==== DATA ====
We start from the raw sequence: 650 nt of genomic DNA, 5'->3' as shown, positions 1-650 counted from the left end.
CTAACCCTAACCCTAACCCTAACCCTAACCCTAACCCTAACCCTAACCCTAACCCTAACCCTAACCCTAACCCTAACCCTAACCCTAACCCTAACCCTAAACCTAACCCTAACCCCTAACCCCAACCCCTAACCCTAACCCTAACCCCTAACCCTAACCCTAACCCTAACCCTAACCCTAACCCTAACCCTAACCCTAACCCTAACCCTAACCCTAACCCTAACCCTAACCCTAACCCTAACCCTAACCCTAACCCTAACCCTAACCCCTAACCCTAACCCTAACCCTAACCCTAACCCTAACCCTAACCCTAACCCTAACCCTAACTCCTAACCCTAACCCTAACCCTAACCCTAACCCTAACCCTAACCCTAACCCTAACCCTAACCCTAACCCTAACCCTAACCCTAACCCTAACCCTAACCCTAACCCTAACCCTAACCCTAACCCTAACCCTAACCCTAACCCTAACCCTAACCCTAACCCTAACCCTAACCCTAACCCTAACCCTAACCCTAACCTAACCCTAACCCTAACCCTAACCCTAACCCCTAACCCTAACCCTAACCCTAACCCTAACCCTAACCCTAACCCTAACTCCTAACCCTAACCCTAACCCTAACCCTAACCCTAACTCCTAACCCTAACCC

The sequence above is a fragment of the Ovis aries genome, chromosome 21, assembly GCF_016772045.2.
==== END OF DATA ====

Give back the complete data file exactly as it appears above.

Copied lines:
We start from the raw sequence: 650 nt of genomic DNA, 5'->3' as shown, positions 1-650 counted from the left end.
CTAACCCTAACCCTAACCCTAACCCTAACCCTAACCCTAACCCTAACCCTAACCCTAACCCTAACCCTAACCCTAACCCTAACCCTAACCCTAACCCTAAACCTAACCCTAACCCCTAACCCCAACCCCTAACCCTAACCCTAACCCCTAACCCTAACCCTAACCCTAACCCTAACCCTAACCCTAACCCTAACCCTAACCCTAACCCTAACCCTAACCCTAACCCTAACCCTAACCCTAACCCTAACCCTAACCCTAACCCTAACCCCTAACCCTAACCCTAACCCTAACCCTAACCCTAACCCTAACCCTAACCCTAACCCTAACTCCTAACCCTAACCCTAACCCTAACCCTAACCCTAACCCTAACCCTAACCCTAACCCTAACCCTAACCCTAACCCTAACCCTAACCCTAACCCTAACCCTAACCCTAACCCTAACCCTAACCCTAACCCTAACCCTAACCCTAACCCTAACCCTAACCCTAACCCTAACCCTAACCCTAACCCTAACCCTAACCTAACCCTAACCCTAACCCTAACCCTAACCCCTAACCCTAACCCTAACCCTAACCCTAACCCTAACCCTAACCCTAACTCCTAACCCTAACCCTAACCCTAACCCTAACCCTAACTCCTAACCCTAACCC

The sequence above is a fragment of the Ovis aries genome, chromosome 21, assembly GCF_016772045.2.